The highest price that we pay in Ireland for car accidents is in the loss of human lives; however society also bears the brunt of the many costs associated with motor vehicle accidents.
Several different factors, not all of them are that obvious; determine who is liable for damages or injuries resulting from car accidents in Ireland. For example, a motorist is seriously injured when another car cuts in front of him after turning onto the street. However, the person who is injured may be held liable if he was speeding or made an illegal lane change prior to the accident. The decision of who pays for damages or injuries in car accidents rests primarily on the rules of the road, rather than the traditional, common law definition of who is at fault.
The car insurance industry has lobbied government to base car accident liability more on motor vehicle statutes than on the common law notions of simple fault. This has made it easier for insurance companies to challenge fault and liability when the other party in an accident has violated a traffic law, especially since liability insurance even if only third party liability is legally required. For example, a motorist lacking liability insurance should not be able to claim for damages even if the other motorist was at least partially negligent in a traffic accident.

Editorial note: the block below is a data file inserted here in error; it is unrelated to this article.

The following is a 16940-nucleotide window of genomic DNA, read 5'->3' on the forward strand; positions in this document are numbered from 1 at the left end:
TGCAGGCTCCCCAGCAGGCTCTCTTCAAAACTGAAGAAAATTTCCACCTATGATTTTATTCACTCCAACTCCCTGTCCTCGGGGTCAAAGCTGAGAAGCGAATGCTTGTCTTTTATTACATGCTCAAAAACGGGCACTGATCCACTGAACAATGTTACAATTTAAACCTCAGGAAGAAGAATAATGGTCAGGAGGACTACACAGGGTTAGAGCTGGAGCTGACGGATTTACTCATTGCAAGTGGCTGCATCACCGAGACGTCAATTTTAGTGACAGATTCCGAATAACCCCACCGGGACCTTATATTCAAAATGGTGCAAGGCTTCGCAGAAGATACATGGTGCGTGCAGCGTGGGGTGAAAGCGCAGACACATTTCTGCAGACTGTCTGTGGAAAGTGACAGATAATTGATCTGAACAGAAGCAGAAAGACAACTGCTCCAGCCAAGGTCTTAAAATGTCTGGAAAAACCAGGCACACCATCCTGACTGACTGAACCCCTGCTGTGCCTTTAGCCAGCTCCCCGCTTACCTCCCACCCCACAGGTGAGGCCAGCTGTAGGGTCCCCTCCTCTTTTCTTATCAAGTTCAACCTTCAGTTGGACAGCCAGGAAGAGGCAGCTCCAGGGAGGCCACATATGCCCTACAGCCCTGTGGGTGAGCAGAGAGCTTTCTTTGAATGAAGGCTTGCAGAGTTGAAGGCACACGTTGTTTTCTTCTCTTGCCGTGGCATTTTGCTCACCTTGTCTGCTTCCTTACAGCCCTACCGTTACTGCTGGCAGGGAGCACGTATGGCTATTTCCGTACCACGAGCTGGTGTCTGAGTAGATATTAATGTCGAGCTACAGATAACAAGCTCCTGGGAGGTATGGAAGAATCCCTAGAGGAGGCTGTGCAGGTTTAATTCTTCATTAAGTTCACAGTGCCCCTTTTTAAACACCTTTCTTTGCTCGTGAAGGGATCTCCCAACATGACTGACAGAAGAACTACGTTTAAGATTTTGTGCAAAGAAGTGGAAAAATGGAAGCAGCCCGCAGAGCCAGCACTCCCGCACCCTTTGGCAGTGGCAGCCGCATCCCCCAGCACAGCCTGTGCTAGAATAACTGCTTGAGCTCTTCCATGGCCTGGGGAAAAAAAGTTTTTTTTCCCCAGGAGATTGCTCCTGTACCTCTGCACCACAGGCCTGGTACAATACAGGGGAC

Negligence unfortunately for us is the primary cause of car accidents and generally means careless or inadvertent conduct that results in harm or damage, which is quite common in car accidents. One can be negligent by failing to do something, such as for example as not yielding at a stop sign to cause an accident, as well as by actively doing something like using a mobile telephone when driving. Reckless or dangerous driving refers to a wilful disregard for the safety and welfare of others. Strict liability may be imposed by the courts, even in the absence of fault or negligence, for car accidents involving certain defective products or extra hazardous activities.
Disclaimer: *In contentious business a solicitor may not calculate fees or other charges as a percentage or proportion of any award or settlement.